(deftest outer-part-building
(testing "A for A diamond"
(is (= "" (outer-part "A" "A"))))
(testing "A for B diamond"
(is (= "-" (outer-part "A" "B"))))
(testing "A for C diamond"
(is (= "--" (outer-part "A" "C")))))

At this point I could tell that the number of spaces depended on the second parameter, so I’ve implemented it accordingly:

(defn outer-part [current-letter diamond-letter]
(let [final-index (char-index diamond-letter)]
(string/join "" (repeat final-index "-"))))

All the tests were passing but I was pretty sure it wouldn’t work for other letters, so I’ve added another test to show I needed to use the formula index of diamond letter - index of current letter to figure out the correct number of spaces:

(testing "B for F diamond"
(is (= "----" (outer-part "B" "F"))))

Surely enough it failed because my function was just using the diamond index.

By fixing that I’ve ended up with the final version of the function:

(defn outer-part [current-letter diamond-letter]
(let [current-index (char-index current-letter)
final-index (char-index diamond-letter)]
(string/join "" (repeat (- final-index current-index) "-"))))

Creating the rows

With the basic parts of my solution implemented, now it was time to start putting the pieces together. I’ve started by the simplest case of single diamond line. The test ended up like:

(deftest line-building
(testing "A for A diamond"
(is (= "A" (line-for "A" "A"))))
(testing "A for C diamond"
(is (= "--A--" (line-for "A" "C"))))
(testing "C for C diamond"
(is (= "C---C" (line-for "C" "C")))))

And the implementation was very simple:

(defn line-for [current-letter diamond-letter]
(let [outer (outer-part current-letter diamond-letter)
inner (inner-part current-letter)]
(str outer inner outer)))

The diamond letter sequence

Now the final big challenge was to create the sequence of the letters for the diamond. I wanted something to produce:

(deftest diamond-letters-building
(testing "A diamond"
(is (= '("A") (letter-sequence "A"))))
(testing "D diamond"
(is (= '("A" "B" "C" "D" "C" "B" "A") (letter-sequence "D")))))

Once again the easiest way I could find to achieve that was to use char -> int conversions, which allowed me to create the following function:

(defn letter-sequence [diamond-letter]
(let [value-a 65
value-letter (+ value-a (char-index diamond-letter))]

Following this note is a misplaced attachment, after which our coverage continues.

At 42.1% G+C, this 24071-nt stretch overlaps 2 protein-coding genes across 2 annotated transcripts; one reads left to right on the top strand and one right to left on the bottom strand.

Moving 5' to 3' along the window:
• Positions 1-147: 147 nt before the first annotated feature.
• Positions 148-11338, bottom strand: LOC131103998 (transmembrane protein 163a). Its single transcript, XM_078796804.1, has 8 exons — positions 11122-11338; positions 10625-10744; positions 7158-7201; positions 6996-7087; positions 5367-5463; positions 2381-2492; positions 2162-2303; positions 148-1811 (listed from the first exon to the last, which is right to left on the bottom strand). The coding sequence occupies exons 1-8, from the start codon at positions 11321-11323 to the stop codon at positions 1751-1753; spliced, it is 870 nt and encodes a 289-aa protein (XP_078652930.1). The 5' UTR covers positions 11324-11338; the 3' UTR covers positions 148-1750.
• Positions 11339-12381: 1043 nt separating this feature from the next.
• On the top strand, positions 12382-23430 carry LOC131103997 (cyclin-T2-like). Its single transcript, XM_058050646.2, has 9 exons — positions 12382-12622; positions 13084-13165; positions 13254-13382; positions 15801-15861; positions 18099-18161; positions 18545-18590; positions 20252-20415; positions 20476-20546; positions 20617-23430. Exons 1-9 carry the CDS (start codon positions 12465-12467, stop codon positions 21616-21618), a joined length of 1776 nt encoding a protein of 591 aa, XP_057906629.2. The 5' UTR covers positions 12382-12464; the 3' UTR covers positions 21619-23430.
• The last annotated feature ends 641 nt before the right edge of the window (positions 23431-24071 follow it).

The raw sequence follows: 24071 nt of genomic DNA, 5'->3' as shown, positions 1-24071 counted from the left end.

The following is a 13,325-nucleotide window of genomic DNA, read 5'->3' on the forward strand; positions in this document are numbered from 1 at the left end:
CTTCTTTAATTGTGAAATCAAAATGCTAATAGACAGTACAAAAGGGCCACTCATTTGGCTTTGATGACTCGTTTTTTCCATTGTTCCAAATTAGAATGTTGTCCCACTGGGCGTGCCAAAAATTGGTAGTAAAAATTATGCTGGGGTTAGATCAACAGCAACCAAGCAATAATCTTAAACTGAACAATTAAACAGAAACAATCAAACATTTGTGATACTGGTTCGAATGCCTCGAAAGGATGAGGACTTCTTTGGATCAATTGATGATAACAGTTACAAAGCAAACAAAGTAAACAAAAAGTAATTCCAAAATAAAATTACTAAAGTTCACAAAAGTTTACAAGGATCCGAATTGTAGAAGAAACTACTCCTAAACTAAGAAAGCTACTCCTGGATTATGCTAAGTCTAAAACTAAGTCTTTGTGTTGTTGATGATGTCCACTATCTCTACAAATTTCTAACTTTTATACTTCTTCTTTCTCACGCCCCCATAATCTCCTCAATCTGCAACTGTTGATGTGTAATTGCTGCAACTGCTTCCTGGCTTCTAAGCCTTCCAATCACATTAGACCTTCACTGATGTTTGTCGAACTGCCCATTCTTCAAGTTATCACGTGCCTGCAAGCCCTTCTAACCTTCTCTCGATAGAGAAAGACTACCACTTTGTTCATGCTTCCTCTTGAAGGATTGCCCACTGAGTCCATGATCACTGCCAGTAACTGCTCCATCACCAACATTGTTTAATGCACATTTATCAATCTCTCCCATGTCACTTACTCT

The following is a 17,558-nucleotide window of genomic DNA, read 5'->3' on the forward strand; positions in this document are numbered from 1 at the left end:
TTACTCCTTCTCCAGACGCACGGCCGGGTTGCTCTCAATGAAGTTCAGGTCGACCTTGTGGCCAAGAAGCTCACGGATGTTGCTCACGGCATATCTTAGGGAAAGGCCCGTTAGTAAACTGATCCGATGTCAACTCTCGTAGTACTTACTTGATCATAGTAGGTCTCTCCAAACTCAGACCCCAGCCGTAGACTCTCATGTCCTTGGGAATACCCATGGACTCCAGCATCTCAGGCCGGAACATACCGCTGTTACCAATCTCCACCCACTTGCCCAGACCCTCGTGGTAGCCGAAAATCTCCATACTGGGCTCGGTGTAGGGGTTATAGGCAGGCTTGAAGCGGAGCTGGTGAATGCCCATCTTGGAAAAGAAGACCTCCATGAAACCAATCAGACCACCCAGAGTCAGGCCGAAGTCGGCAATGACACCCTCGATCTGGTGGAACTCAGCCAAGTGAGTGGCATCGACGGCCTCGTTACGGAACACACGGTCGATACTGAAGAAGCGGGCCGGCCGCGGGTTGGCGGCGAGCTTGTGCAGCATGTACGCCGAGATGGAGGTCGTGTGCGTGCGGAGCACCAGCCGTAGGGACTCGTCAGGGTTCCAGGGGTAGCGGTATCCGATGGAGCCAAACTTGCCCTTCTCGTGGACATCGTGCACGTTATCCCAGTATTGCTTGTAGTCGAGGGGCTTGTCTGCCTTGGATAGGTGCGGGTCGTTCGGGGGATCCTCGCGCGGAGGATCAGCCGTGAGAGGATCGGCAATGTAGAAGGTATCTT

(map #(str (char %)) (concat (range value-a value-letter) (range value-letter (- value-a 1) -1)))))

The result is created by:

• Creating a first list of ints, from A up to one letter before the diamond letter ((range value-a value-letter) part)
• Creating a second list from the diamond letter back to A ((range value-letter (- value-a 1) -1)))
• Merge the two lists using concat
• Use map to convert the ints back to strings.

Putting everything together

At this stage I could go back to my initial tests:

(deftest diamond-building
(testing "Diamond for A"
(is (= '("A") (diamond "A"))))
(testing "Diamond for B"
(is (= '("-A-", "B-B", "-A-") (diamond "B"))))
(testing "Diamond for C"
(is (= '("--A--", "-B-B-", "C---C", "-B-B-", "--A--") (diamond "C"))))

The implementation of the diamond function became trivial:

(defn diamond [letter]
(map #(line-for % letter) (letter-sequence letter)))

And that was it. By mapping the line-for function to each of the letters produced by letter-sequence I could create the final structure of the diamond.

Conclusion

Using TDD forced me to realise early on that the problem was not as simple as I thought initially. Using output examples helped me to understand the problem a bit more and breaking it into smaller parts made the red-green-refactor flow very easy.

It was specially fun to see the problem become simpler and simpler as the parts of it were being implemented.

The final solution also became simpler than I expected. Comparing to Philip’s solution it’s also required half of his lines of code.

I can’t decide if that was just luck on my approach or was a side-effect of TDD. It was definitely not because my Clojure skills, as I’m relatively new to the language.

Overall it was a very fun exercise. Now is time to go back and read how other people have done it.

1390 Words

2014-12-06 18:00 -0200